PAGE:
Anyway, of course I'm thrilled by all the comments...I'm assuming the nay-sayers are out enjoying the sun! :)

Running off to a Scrabble tournament, will check in later.
Will S was visiting here and I had to ask HIM to explain the ABACI clue to ME!

Love you guys!

fikink 1:56 PM  

Was it Spalding Gray who was always searching for that perfect moment when everything coalesces into the grand experience? That was this puzzle for us in Iowa this morning. Great fun blended with our comic strip puff clouds and Bass Ale brunch - we had what we used to call, "a panic"!

Since Andrea is a self-proclaimed cougar, I tried to convince the men that the answer to 93down was BOYTOY, but the FIL said even the heretic Will Shortz would not have allowed that.

We all have tears in our eyes from such fun (and, maybe, such drink). Thank you, Patrick and Andrea, for making this one of the most enjoyable Sunday brunches this year.

Denise 2:01 PM  

Today we cheered the 10,000 runners at the Falmouth Road Race. The elite runners go whizzing by, and then, more than an hour later, the race ends.

Like us puzzlers -- we just try to do the best that we can, a little faster and a little surer.

They have their sport and we have ours.

still_learnin 2:13 PM  

A perfect ESTIVAL Sunday puzzle. What a great way to start the day! Thank you Patrick and Andrea.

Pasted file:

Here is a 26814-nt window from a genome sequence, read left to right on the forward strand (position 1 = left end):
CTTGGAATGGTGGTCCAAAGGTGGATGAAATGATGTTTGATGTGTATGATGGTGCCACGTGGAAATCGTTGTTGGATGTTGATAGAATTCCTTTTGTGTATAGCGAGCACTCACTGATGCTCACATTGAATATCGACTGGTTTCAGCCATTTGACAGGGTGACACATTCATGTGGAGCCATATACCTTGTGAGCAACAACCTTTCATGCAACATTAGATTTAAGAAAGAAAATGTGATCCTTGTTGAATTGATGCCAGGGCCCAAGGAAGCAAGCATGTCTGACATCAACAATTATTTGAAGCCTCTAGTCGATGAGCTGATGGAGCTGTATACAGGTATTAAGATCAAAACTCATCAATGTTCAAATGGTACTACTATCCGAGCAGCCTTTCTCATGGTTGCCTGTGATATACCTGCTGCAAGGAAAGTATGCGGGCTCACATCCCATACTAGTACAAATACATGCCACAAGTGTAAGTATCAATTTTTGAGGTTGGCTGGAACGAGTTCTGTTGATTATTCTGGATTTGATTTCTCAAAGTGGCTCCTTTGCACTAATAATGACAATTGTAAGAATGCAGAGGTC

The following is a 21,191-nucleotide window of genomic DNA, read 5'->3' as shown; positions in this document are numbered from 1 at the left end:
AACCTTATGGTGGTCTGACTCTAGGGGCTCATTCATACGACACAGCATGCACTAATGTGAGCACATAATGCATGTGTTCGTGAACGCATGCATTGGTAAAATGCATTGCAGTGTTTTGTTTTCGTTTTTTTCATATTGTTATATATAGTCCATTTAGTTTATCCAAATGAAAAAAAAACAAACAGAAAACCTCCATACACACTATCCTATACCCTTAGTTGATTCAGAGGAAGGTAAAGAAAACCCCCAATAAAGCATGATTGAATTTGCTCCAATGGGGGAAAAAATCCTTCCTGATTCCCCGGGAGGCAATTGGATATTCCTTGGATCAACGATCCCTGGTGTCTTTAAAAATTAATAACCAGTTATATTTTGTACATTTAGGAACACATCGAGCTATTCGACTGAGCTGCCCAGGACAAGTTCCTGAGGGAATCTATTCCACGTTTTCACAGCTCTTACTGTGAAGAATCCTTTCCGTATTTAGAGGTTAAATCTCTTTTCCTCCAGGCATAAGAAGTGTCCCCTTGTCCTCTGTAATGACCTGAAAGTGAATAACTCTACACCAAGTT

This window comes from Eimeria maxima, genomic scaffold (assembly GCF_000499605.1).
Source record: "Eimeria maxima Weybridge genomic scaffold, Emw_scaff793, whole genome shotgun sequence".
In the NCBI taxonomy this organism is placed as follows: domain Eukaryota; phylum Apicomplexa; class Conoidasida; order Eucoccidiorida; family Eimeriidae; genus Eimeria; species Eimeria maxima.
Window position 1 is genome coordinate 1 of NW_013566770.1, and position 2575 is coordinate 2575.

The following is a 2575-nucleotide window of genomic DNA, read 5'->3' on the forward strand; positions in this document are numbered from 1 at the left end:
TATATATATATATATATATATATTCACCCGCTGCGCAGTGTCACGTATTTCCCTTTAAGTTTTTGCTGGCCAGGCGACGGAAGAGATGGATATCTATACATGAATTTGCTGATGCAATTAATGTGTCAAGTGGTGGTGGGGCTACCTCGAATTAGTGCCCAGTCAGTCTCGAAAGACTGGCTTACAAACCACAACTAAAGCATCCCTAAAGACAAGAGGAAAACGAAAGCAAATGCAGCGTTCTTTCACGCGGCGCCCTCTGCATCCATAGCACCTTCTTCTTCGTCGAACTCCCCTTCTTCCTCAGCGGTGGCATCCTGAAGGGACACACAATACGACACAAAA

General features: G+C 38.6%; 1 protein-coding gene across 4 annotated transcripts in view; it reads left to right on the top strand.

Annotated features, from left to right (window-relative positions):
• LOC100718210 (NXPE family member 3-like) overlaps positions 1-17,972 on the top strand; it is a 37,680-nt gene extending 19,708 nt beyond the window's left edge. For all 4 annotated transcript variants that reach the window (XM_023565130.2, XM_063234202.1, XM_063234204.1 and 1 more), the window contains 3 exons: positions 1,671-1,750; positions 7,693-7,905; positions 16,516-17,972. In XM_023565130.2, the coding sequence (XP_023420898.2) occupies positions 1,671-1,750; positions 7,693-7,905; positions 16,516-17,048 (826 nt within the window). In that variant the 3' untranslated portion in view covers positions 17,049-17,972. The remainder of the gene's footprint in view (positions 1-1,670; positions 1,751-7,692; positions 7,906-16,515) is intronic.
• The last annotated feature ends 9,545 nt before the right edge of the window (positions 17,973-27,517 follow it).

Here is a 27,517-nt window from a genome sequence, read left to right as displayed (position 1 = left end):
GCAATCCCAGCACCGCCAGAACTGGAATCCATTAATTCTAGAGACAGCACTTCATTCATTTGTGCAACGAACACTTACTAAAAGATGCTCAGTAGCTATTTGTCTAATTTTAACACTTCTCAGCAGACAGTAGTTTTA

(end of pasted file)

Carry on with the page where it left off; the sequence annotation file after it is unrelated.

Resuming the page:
Anonymous 2:14 PM  

Did the Gaffney Quiggley puzzles. Hope you will blog them. Or give us the seed phrase sometime.

dk 2:19 PM  

Oh Andrea................. I BESEECH thee: More Sundays.

Pandering to Mr. Shortz with the WILLPOWER fill was a little over the top. And, ESTIVAL is at present being dissed by my spell checker.

Fine puzzle with plenty of fun fill. As a Godzilla fan TANAKA was a favorite and as one of ACMEs non-cougarish conquests I used to watch the TEXAN.

So would a Patrick B and Andrea M duo be Pacman or Blam?

XMAN 2:22 PM  

Fun to do, quick to be done.

@Meg: I think POSIT for 'surmise' is more than a ghost-hair off. I mean, there's a shade in the dictionary that just about almost includes 'surmise', but doesn't quite.
That's my opinion anyway.

Nice puzzle ACME and Patrick!

JeffW from VA 2:40 PM  

So how does this work for a collaboration? Does one person come up with the theme and another does the grid? Or, one does the Down clues, the other Across?

Patrick and Andrea, would love the behind-the-scenes story of how this wonderful puzzle was created.

[Newbie interested in construction]

Shamik 2:54 PM  

Lovely to have an easy puzzle...13:13 for me second fastest Sunday. And it was a smooth puzzle, to boot!